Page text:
President Isaac Herzog and his Polish counterpart Andrzej Duda agreed on Monday to restore relations that had deteriorated after Warsaw introduced a law last year limiting the ability of Jews to recover property lost during the Holocaust.
As part of the rapprochement, a new Polish ambassador to Israel will be appointed and Israel's ambassador-designate to Poland Yacov Livne will present his credentials to Duda in the coming days, according to a statement released by Herzog's office.
Livne arrived in Poland several months ago but thus far has neither received his letters of credence nor scheduled any appointments with officials.
Poland’s parliament passed a bill in December that would block World War II property restitution claims from former Polish property owners, including Holocaust survivors and their descendants.
The bill puts at stake homes and businesses of families killed in the Holocaust and whose properties were later seized by Poland’s communist-era authorities.
Then-Foreign Minister Yair Lapid denounced the bill as "antisemitic and immoral".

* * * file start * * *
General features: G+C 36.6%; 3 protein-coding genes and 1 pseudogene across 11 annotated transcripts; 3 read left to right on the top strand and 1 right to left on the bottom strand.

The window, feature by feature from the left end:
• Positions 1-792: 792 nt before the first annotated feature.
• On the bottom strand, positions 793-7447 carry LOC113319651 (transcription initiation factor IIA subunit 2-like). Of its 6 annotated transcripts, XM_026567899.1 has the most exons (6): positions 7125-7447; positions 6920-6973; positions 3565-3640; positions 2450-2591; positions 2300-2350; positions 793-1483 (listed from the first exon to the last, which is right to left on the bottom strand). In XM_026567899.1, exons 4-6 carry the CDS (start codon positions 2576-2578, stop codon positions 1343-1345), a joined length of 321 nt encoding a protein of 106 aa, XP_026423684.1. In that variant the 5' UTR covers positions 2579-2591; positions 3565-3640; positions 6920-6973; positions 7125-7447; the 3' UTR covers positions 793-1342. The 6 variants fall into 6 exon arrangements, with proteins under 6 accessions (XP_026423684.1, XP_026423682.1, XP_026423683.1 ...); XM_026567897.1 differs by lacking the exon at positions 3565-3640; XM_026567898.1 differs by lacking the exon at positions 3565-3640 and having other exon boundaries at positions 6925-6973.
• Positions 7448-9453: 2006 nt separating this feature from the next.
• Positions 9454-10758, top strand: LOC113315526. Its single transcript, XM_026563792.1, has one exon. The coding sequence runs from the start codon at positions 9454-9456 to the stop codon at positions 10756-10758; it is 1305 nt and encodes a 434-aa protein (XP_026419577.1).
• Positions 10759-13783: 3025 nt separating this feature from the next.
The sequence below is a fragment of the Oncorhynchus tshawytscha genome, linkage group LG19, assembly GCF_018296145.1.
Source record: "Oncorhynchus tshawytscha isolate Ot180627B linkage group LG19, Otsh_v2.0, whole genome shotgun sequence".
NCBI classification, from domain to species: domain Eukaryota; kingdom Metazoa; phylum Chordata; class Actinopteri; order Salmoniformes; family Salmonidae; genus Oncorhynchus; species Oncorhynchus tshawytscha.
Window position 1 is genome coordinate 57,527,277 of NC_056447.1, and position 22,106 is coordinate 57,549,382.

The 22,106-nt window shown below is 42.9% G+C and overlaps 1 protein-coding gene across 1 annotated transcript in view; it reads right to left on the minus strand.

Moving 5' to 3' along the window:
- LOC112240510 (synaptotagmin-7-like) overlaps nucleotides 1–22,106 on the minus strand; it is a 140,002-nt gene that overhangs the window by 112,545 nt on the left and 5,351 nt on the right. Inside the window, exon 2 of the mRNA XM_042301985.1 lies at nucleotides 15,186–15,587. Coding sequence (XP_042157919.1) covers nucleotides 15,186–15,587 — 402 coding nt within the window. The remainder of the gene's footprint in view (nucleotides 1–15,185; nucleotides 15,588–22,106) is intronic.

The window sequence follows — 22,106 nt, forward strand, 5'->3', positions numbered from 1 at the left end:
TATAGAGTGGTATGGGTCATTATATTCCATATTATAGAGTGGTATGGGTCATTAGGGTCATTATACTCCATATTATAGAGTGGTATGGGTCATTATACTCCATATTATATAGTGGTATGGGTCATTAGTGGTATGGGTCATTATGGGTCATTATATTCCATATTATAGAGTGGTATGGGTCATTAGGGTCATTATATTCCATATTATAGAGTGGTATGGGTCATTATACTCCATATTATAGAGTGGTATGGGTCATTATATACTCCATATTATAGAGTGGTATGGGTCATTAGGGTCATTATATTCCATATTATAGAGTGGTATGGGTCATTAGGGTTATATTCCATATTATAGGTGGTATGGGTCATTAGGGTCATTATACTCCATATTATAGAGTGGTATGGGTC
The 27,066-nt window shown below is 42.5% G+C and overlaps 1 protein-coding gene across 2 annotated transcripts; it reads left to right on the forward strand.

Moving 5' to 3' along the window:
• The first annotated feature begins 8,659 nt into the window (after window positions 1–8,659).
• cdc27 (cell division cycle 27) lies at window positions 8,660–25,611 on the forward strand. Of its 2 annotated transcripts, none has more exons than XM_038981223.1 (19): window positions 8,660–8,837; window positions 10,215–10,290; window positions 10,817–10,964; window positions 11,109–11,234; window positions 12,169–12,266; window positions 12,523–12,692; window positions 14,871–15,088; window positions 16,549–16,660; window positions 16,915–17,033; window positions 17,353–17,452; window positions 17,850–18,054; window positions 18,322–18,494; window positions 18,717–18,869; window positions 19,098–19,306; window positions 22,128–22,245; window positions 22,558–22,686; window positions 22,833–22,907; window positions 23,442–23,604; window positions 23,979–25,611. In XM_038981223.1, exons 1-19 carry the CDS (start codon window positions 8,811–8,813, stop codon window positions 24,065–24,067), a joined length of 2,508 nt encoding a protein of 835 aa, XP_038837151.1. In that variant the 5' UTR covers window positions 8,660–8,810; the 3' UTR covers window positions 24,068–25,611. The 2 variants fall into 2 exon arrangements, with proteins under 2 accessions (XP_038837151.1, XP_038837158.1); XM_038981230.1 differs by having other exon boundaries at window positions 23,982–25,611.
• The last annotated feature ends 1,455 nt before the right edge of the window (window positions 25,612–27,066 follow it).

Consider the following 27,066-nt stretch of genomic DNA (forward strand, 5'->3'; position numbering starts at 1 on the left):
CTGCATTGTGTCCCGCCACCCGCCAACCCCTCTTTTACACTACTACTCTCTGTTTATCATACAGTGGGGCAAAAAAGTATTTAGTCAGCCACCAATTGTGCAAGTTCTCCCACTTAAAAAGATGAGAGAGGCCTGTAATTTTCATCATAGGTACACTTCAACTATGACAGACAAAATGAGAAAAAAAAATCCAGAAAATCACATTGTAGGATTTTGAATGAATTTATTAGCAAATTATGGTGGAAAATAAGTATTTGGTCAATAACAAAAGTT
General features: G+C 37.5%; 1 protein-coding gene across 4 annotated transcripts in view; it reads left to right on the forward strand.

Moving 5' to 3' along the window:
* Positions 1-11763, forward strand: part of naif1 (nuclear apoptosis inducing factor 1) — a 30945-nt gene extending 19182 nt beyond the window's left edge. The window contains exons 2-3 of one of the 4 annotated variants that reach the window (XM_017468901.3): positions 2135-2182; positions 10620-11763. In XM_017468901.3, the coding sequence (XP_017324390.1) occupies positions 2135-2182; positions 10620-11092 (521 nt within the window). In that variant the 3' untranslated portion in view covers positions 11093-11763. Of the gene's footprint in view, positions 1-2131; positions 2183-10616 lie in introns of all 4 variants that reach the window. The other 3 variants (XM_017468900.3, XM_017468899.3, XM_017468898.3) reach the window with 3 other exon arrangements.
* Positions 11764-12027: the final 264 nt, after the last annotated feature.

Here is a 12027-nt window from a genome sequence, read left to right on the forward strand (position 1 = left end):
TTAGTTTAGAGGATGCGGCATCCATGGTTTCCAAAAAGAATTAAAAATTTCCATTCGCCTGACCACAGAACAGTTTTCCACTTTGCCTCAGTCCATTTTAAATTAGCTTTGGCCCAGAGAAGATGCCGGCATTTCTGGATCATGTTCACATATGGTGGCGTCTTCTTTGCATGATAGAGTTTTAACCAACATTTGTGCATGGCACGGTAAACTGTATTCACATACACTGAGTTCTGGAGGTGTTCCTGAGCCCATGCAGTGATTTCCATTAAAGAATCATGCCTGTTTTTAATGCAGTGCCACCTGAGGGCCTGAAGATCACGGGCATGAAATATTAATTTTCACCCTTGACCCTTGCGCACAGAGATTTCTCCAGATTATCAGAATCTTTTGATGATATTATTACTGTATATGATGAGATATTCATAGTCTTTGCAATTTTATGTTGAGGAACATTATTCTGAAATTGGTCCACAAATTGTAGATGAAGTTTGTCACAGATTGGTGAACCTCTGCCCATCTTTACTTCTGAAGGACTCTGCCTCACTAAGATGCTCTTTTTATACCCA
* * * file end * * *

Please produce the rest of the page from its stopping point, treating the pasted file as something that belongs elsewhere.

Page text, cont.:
Monday's talk between Herzog and Duda was coordinated by Lapid and Polish Prime Minister Mateusz Morawiecki, after a shift in the former's stance.
The two presidents discussed the advancement of bilateral ties and expressed "hope that any future issues between Poland and Israel will be resolved through sincere and open dialogue and in a spirit of mutual respect," according to a statement released after the president's call with Duda.
The two did not discuss last year's legislation that stood at the heart of contention between the countries. They did, however, underscore the importance of Israeli Holocaust study trips to former Nazi camps scattered throughout Poland.
Duda stressed that aside from learning about the Holocaust, he wants Israeli teens to learn more about present-day Poland and Polish history.
Young Israelis traditionally travel to Poland in the summer between 11th and 12th grade to tour former Nazi camps, learn about the Holocaust and remember the victims. The trip has long been considered a milestone in Israeli education and, prior to the pandemic, some 40,000 Israeli students participated each year.
The annual trips were suspended during the pandemic and last month Israel said it was not resuming them because Poland's right-wing government was trying to control the curriculum.
Israel agreed that the Israeli youth would meet their Polish peers, but Warsaw said this wasn't enough. Israel also agreed to add to the itinerary a visit to a Jewish museum in Warsaw where students would be exposed to the rich history of the Jewish community in Poland. The sides have yet to finalize an agreement on the matter.
Israel's attempt to find a middle ground was rejected and the countries found themselves hitting a dead end. The discussions are set to resume later this month.